Col Mendonca speaks out.

B

Biscuits_AB

Guest
#2
And this story is being repeated for what reason? There's nothing new in what's been written, no revelations and noteably no acceptance that he was responsible for the conduct of his Battalion. Happy to receive medals on behalf of their efforts of course, but not so happy when having to take it on the chin when they f*ck up.

He comes over as a whinger.

BTW, who did kill Mr Moussa?
 
#4
During a raid on a hotel in Basra, nine men had been arrested.

It was initially believed that several had played some part in the killing of the Royal Military Police officers. Understandably, feelings were running high.

Col Mendonca was told that the men had been brought in for questioning and were being held. He was also told of a claim that money had been pocketed by his men during the arrests. And he was incandescent when that allegation was confirmed to be true.
And what has been done?

"This was exactly the sort of thing I knew could derail everything we were doing in Basra," he says now, slapping the table in fury. "It's pitiful, given what was to follow, but I was furious about some petty pilfering.

"I went round all my units that night, reading the riot act. I gave them all hell. I told them that if word got back to the UK that they were little more than petty thieves, their reputations would be in tatters.

"I ranted at them - 'Do you want to be regarded with complete disrespect when you get off the train in Preston? Do you want to be pointed at, condemned, spat at? Do you, boys? Do you? Because that's what you will get if it gets out that you have been stealing from Iraqis, not helping them.'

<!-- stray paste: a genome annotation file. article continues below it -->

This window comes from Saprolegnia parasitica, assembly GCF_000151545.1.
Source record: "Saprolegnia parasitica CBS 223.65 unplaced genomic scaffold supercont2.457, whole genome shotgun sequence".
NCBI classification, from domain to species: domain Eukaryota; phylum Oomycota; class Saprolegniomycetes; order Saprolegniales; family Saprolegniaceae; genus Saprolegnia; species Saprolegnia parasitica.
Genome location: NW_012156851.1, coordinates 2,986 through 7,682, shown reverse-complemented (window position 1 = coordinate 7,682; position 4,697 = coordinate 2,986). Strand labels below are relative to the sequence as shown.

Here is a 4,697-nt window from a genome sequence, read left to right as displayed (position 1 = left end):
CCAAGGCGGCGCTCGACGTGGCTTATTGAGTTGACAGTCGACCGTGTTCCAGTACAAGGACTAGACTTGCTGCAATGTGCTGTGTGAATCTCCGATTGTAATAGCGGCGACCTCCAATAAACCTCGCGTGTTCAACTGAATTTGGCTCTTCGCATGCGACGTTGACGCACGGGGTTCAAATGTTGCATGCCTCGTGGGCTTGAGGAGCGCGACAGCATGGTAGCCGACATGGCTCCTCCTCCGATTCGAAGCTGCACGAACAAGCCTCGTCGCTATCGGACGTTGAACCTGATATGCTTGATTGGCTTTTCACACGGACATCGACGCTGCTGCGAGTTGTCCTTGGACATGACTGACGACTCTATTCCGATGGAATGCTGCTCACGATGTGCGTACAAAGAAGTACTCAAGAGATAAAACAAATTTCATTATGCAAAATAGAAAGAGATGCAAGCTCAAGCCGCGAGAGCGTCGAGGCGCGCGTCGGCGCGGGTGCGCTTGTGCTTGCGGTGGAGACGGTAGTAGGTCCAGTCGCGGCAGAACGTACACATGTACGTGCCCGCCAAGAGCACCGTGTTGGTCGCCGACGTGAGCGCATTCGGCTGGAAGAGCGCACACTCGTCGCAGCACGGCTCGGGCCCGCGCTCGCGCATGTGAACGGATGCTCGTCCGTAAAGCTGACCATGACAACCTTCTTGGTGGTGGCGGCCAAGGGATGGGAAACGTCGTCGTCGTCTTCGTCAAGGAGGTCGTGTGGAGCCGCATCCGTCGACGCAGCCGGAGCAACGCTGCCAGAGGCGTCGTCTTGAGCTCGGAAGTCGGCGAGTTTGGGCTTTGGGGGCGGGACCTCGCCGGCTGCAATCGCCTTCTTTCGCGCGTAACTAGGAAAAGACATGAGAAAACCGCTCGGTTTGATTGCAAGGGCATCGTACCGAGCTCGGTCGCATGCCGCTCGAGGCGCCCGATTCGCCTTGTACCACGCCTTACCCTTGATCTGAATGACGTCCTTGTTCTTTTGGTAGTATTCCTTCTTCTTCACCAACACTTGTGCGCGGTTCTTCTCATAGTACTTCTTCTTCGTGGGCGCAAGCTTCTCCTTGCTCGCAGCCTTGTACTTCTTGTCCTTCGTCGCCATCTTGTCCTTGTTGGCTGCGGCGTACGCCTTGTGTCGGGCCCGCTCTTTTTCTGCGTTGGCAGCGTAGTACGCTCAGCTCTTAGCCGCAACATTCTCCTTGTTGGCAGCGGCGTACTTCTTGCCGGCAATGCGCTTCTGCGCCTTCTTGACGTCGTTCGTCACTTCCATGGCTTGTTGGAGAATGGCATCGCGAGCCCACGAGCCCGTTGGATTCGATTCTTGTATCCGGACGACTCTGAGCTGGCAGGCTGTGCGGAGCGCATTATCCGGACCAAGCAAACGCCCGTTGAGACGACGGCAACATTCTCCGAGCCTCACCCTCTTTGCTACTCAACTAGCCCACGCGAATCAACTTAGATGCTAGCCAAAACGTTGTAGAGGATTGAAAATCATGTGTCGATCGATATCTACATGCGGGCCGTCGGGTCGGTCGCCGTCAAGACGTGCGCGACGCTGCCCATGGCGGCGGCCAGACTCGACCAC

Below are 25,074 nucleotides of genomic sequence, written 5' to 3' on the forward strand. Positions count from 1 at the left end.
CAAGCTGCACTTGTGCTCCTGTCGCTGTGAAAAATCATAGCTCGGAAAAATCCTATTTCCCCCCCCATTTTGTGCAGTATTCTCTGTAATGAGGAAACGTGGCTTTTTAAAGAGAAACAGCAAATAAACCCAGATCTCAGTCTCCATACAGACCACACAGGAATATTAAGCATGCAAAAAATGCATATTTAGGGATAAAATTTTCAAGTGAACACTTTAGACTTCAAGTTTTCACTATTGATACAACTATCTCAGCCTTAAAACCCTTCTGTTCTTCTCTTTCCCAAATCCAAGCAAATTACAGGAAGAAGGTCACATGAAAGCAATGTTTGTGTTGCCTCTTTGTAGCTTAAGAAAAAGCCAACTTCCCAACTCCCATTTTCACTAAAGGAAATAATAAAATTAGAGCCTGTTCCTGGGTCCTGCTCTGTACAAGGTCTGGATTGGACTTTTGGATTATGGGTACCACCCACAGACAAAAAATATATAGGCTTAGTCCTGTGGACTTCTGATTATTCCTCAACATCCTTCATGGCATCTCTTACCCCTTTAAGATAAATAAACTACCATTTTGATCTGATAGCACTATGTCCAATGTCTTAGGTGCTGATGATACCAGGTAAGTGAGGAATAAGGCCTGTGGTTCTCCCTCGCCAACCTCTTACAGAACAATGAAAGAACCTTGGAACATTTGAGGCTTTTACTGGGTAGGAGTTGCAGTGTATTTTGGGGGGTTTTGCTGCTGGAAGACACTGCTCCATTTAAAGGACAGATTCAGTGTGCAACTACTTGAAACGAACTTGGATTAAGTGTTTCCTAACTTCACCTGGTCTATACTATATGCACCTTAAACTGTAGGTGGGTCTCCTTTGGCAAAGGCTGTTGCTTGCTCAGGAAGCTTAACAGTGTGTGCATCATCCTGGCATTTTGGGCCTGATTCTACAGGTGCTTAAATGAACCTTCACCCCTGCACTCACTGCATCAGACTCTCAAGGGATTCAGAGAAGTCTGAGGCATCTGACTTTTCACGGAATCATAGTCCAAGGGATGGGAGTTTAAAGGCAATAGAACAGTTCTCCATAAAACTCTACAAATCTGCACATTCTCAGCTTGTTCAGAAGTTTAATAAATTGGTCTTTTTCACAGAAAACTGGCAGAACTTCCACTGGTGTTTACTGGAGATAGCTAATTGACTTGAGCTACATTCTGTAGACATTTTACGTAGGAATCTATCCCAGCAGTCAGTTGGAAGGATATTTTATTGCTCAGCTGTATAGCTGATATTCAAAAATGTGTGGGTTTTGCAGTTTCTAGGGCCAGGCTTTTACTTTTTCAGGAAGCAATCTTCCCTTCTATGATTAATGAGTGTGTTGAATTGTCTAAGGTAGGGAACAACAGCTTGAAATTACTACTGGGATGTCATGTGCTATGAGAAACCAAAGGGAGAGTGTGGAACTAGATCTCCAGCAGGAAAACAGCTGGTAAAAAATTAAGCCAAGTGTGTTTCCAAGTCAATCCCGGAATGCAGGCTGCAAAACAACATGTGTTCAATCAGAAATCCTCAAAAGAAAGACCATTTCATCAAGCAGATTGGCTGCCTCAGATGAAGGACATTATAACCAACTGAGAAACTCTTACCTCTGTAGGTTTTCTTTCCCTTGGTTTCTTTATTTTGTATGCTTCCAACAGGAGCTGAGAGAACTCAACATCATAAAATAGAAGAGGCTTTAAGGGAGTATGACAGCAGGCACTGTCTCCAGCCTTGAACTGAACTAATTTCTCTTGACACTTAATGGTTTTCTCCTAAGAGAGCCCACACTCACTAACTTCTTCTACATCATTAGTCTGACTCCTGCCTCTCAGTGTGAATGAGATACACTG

"I went over the top, but I wanted to ram home the message. But, my God, I did not know what was to come."
Why not to jail the thieves and return money. Such development would win many 'hearts and minds'.

Indeed, as he was talking, a much more serious violation was already under way. The nine men arrested were not being "held" at all. They were being poked and jabbed and humiliated.

In time, they would be kicked and punched, over and over again. One of them would suffer renal failure from repeated blows to his kidneys. Another would be beaten until he died.
...
"My men behaved like bloody animals," he says finally. 'They knew I would have gone ballistic if I'd known that one of them had thrown as much as a punch. But this? They let everyone down. Themselves, their colleagues, Mousa, me. It was the ultimate betrayal."

Yet was it? Col Mendonca knew at that moment that everything his regiment had achieved in Basra would be undermined. The reputation of the British Army itself would be, rightly, called into question.

What he did not know was that his own superiors would demand a scalp for what had happened: and that scalp would be his.